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If it were me, is use a dressage whip or line whip as an extension of my arm. I wouldn't go in any circles. I don't like my horse telling me when to go and where. Plus, I have no desire to make myself dizzy. I expect my horse to walk next to me with his shoulders no further ahead than my own shoulders. When I stop (and I do at random points to and from the field mostly, unless he's trying to be pushy on the lead elsewhere), I expect him to stop. If he doesn't, I make him step back to where I want him to be.

When he was younger, he used to fight me a lot. He's always been a dominant horse and doesn't like yielding control to me, but he does (most of the time). When I first started working with him on space and respect, I used the whips add an extension of my arm to tap his legs and make him move.

You're horse isn't respecting you when she does those things, and that's a big deal in the horse world. I treat my horse as his herd leader and maintain that with him at all times. The last thing I want is for him to realize that he's bigger and stronger than me. His ignorance is my bliss, lol. Sorry this wasn't a better post, but it's hard to type much on my phone.
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was a good post :) i appreciate the information

thank you
 

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My horse is generally well mannered but he does need the occasional reminder. I keep a free end of the lead line and if he walks ahead, I back him up and re-enforce that backing with taps to his chest with the end of the lead line. Having a dressage whip or crop in hand would also help the backing issue. Do not be afraid to increase the strength behind the tap but obviously only do it hard enough to get the desired response. Do not stand directly in front of the horse when doing this...stand at the shoulder or slightly ahead of that point and tap from the side.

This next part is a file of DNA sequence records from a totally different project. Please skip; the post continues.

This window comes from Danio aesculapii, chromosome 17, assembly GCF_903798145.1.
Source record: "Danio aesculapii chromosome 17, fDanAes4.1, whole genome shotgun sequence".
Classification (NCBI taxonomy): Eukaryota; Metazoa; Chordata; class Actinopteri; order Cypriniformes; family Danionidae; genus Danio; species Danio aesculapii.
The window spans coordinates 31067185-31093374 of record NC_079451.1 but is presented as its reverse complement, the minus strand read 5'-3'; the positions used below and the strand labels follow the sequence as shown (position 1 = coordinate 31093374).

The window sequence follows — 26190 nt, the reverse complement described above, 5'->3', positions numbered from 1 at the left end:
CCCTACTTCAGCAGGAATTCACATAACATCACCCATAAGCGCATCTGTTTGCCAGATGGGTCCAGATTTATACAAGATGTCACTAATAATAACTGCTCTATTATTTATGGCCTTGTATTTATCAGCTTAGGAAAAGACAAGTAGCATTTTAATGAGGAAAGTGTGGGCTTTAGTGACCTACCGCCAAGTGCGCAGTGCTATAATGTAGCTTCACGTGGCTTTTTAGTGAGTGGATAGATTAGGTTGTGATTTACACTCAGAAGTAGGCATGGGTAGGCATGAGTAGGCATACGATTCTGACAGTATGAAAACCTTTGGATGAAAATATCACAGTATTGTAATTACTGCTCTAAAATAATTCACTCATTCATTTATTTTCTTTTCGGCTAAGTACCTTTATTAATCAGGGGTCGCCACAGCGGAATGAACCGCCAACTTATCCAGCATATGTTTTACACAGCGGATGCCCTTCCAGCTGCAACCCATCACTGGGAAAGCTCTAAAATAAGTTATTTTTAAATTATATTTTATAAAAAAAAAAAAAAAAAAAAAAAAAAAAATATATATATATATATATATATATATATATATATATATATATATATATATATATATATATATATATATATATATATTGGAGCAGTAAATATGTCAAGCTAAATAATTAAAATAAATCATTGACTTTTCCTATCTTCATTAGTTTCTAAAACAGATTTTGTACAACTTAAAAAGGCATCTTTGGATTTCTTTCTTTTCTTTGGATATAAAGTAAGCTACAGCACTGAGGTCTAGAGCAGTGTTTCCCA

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You've gotten some very good advice!

My lease horse just moved to a new barn and gives everyone a hard time whenever we try to walk him around the property unless its toward his paddock.

What I've found to be the key is to be random. Stop randomly, turn around randomly, just make sure that they're never too sure where you're going to bring them. That forces them to pay attention to you rather than where they think they're going.

If I want to turn right and he wants to go left or he gets ahead of me, I twirl the end of the lead in front of him. If he keeps going forward, it's gonna hit him in the nose; if he backs up to where he was in relation to me, the mean rope will leave him alone. He's older and knows all his ground manners, but likes to see if he can get away without them every now and then. ;)
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Discussion Starter #12
good advice ---- used a hog stick? it is about 30 inches and easier to carry in my hand than a lunge whip --- put it in the same hand i had the lead rope with the length of the stick behind me so when she tried to cut me off, i tapped her in the shoulder with it

leading session turned into a lunging session (because when i tapped her with the hog stick she took off running and bucking) -- but it was a productive lunging session --- she stayed out of my space and didn't turn in unless i asked her to yield her hind quarters --- she is good about going clockwise -- no so good counter-clockwise